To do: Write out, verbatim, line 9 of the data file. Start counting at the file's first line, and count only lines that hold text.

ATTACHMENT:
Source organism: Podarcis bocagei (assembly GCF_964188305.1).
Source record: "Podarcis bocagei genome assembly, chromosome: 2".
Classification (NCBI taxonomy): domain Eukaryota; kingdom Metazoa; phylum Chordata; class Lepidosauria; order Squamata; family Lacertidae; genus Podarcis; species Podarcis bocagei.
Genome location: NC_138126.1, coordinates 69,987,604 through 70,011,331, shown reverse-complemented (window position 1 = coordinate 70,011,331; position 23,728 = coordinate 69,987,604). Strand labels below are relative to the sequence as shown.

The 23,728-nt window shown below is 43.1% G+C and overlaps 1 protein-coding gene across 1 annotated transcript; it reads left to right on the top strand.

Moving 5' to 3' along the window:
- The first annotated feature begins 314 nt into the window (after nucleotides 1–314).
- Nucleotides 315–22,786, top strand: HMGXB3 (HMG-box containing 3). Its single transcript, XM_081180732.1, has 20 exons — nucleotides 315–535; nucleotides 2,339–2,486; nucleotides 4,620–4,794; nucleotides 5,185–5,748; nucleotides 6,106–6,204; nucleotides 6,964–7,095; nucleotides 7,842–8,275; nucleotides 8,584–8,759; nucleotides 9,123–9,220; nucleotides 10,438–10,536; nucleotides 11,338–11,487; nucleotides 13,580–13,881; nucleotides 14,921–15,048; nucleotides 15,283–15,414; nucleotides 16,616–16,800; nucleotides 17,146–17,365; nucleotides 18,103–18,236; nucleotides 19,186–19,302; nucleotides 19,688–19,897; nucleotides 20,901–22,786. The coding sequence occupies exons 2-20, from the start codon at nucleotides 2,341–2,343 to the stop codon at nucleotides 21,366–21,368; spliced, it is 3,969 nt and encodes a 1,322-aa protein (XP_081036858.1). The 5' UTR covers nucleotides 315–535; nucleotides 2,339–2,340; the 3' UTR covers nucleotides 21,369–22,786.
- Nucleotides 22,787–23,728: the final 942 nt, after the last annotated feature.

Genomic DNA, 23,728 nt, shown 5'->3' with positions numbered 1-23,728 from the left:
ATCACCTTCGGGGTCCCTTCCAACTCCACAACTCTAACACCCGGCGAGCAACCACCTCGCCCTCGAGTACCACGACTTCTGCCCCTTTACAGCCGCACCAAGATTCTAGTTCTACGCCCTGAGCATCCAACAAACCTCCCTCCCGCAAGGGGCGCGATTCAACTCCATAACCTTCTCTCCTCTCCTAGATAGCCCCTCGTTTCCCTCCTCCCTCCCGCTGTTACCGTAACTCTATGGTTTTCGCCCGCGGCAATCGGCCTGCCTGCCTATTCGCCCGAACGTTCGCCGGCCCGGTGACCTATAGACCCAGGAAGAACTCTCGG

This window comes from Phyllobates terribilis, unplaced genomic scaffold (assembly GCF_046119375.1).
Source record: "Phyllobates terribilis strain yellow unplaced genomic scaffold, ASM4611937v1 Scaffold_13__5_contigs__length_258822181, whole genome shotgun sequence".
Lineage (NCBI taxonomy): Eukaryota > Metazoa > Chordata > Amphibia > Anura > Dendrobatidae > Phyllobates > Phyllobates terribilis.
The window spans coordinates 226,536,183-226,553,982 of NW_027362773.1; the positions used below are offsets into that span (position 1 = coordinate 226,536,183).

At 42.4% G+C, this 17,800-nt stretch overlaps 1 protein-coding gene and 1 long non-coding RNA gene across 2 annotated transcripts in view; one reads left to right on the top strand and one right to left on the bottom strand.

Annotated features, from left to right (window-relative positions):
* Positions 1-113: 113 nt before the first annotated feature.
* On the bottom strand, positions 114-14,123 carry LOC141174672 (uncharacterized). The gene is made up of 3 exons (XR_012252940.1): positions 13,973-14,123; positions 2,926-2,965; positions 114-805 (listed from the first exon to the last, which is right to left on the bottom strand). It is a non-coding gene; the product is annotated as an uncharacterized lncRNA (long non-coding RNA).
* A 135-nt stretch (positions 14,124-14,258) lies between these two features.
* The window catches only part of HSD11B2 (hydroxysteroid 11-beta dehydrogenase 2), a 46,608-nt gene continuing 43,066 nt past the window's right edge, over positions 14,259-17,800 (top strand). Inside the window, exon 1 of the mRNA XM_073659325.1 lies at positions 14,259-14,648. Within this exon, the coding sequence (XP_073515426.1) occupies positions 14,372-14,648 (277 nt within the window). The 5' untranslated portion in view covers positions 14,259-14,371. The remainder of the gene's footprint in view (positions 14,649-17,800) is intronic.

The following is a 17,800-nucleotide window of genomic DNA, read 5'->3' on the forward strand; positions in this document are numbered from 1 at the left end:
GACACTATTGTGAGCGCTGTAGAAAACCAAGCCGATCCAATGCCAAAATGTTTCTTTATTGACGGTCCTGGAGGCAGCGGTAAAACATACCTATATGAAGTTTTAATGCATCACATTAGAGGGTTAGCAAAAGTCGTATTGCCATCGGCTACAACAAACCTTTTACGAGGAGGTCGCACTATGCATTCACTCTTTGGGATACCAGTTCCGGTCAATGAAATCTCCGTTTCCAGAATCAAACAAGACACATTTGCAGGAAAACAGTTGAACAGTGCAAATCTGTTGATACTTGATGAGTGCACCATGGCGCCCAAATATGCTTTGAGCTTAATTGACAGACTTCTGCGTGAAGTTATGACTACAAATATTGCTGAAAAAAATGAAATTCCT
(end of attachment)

- Nucleotides 22,787–23,728: the final 942 nt, after the last annotated feature.